It’s 3 months in and I’ve finally released Focusly! Focusly is a online tabata timer that integrates with Spotify that I vowed to finish in ~3 months in my New Years resolution. This post is going to be an update on that as well as introductin my new project.
Focusly is not an overly sophisticated tool built on node.js (express.js), redux, redux router, react sound and react. Express.js handles the oAuth2 authentication tokens as the middle man between the client and the user while Redux and React handle the client side state and views. The way it works is that the user chooses the number of cycles and two playlists for both their work and rest sessions. The user than is guided to page which utilizes a timer and a Spotify play button in the sidebar. When the timer ends, a subtle alarm is sounded and the user is prompted to start change playlists.
One frustrating part of this project has been dealing with Spotify’s play button. It doesn’t listen to events, so only user actions can trigger the change of playlists. This caused me to pivot and use an sweet alarm instead, since I can’t the control iFrame. It’s obviously a pretty large flaw, and I’m anticipating Spotify to change this in the future which is why I’m labeling the project as in beta, since I’m at the will of Spotify.
I also had to pivot to user playlists instead of genres because of the restrictive Spotify API, when you churn up a recommendation seed with spotify it returns a mix of artists and tracks which I would have to turn into a playlist for it to work in the play button. It got very nasty and I found it was much easier to handle user playlists. In my personal use for this tool, I have specific playlists for each work and rest period.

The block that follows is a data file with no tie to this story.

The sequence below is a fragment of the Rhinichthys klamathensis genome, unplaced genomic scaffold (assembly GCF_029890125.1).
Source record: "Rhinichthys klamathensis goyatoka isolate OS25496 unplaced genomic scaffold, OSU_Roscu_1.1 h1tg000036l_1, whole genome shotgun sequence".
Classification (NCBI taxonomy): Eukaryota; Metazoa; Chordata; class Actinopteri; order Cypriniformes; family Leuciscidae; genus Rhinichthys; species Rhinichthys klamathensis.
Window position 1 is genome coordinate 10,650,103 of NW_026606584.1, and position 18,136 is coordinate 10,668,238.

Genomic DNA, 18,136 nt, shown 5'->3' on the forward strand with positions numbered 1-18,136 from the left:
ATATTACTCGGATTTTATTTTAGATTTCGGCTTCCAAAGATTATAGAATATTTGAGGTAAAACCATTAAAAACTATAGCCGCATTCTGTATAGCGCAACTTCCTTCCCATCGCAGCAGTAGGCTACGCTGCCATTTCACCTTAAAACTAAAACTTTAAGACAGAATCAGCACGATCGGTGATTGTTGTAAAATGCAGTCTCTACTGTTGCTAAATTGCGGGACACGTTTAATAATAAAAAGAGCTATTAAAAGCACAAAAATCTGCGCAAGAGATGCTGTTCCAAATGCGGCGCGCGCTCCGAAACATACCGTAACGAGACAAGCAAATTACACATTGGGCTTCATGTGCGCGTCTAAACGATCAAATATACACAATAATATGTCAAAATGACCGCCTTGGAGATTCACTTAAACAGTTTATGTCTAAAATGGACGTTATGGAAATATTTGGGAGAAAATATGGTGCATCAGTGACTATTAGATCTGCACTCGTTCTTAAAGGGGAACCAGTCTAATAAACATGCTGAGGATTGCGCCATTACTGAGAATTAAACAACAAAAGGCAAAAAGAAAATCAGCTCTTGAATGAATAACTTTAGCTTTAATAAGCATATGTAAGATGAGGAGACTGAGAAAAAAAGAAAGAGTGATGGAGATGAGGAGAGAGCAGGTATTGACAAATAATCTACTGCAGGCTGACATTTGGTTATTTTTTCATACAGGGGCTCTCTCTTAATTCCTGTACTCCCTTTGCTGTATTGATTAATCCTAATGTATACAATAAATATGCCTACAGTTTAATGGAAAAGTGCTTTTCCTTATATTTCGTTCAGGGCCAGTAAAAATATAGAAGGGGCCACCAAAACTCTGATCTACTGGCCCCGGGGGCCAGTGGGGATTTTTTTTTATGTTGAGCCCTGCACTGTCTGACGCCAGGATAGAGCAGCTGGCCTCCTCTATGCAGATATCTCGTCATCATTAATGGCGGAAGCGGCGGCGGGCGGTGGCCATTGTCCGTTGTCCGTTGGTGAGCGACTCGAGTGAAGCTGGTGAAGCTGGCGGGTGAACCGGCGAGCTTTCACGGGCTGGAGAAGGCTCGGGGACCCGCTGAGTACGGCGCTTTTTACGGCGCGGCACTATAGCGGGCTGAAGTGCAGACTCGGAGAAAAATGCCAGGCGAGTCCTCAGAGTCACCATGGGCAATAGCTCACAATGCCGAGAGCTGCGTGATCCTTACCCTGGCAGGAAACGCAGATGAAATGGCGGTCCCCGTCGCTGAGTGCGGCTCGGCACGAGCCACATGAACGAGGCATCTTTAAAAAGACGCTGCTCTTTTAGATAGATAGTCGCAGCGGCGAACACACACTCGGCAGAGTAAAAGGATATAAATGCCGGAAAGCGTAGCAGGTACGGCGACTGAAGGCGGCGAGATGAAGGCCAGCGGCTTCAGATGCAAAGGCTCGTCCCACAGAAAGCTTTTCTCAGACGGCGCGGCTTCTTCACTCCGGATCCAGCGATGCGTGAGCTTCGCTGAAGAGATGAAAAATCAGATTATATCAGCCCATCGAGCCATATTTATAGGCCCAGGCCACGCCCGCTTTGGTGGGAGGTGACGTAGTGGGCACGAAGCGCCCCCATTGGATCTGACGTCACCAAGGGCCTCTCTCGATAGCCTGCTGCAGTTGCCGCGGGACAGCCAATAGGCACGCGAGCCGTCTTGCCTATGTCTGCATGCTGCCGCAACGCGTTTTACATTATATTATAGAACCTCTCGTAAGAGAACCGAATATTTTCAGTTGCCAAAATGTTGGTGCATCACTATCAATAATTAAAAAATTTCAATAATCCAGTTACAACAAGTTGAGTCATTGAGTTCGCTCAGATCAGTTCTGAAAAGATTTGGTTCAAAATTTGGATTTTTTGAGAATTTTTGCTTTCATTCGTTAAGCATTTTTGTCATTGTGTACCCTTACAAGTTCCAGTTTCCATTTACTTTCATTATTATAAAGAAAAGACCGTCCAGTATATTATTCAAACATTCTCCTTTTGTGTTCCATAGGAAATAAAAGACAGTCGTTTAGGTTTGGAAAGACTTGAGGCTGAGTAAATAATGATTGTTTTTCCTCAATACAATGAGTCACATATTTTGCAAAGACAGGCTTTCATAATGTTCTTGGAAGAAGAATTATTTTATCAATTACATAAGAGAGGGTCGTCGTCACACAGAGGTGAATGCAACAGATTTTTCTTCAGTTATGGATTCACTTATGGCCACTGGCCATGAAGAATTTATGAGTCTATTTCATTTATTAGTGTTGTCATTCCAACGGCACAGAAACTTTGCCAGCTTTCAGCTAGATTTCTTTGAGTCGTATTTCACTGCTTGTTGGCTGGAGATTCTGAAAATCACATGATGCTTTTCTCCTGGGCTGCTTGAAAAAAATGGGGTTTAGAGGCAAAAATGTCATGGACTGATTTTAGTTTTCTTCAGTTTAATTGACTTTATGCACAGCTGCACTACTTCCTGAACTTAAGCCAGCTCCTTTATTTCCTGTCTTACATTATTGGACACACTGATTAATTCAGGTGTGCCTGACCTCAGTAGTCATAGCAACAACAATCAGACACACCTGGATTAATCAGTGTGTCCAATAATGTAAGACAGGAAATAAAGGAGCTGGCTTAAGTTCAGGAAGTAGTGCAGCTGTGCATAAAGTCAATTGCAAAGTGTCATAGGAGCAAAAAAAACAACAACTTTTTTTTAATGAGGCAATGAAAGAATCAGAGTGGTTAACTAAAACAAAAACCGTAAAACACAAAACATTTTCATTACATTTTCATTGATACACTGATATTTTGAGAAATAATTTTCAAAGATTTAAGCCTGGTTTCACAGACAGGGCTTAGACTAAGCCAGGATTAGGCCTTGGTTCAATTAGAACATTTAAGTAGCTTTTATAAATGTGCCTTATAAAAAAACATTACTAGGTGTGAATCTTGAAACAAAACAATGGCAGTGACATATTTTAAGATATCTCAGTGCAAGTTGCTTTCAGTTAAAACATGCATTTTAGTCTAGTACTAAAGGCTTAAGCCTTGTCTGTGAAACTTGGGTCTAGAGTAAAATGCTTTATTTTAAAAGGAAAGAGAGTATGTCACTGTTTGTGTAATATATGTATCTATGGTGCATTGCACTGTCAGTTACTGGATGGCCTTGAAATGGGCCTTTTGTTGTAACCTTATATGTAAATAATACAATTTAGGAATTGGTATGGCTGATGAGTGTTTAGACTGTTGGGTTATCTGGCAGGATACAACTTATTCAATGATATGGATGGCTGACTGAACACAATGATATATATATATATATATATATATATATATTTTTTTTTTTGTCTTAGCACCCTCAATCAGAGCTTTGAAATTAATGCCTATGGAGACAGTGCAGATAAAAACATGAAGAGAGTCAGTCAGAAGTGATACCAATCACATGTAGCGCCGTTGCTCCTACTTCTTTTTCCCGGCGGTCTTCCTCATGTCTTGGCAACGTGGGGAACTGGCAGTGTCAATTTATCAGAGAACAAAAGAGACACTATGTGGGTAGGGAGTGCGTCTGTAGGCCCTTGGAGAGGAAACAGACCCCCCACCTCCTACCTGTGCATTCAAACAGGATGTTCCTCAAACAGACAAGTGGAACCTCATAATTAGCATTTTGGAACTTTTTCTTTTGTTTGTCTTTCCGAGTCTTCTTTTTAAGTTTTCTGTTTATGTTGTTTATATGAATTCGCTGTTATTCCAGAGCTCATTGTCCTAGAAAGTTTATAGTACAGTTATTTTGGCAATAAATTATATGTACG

There are still features to add like fixing the oAuth refresh token, but I’m comfortable with the product as it stands. I don’t expect a real user base, but rather a showcase of some work that I do publicly rather than behind a user wall with Stir.
I’m glad I got this project out of my hair. I’ve been working on my other projects like picking up C and other smaller projects, but at a reduced rate. I still need to finish my linear prediction algorithm and clean up some code for my SmartCells project and my C projects are inching along very slowly. I’m planning on backseating this project for now since it works, and looks alright.
I’ve also been on the full time grind with interviews and recruiters so that has been absolutely exhausting since my position at Stir ended. My advice would be to take a break once in a while. Go outside, ride a bike, go lift some heavy weights. Very cliche yes, but I’ve done almost two sample periods these last 4 weeks. One where I did absolutely nothing but apply to jobs and code, and the other where I trained 6 days of the week. I did spend less time with jobs and code, but my productivity increased radically. I actually got out of bed earlier and I was less inclined to not sleep. All of this is ancedotal at best though.
Woohoo to next adventures.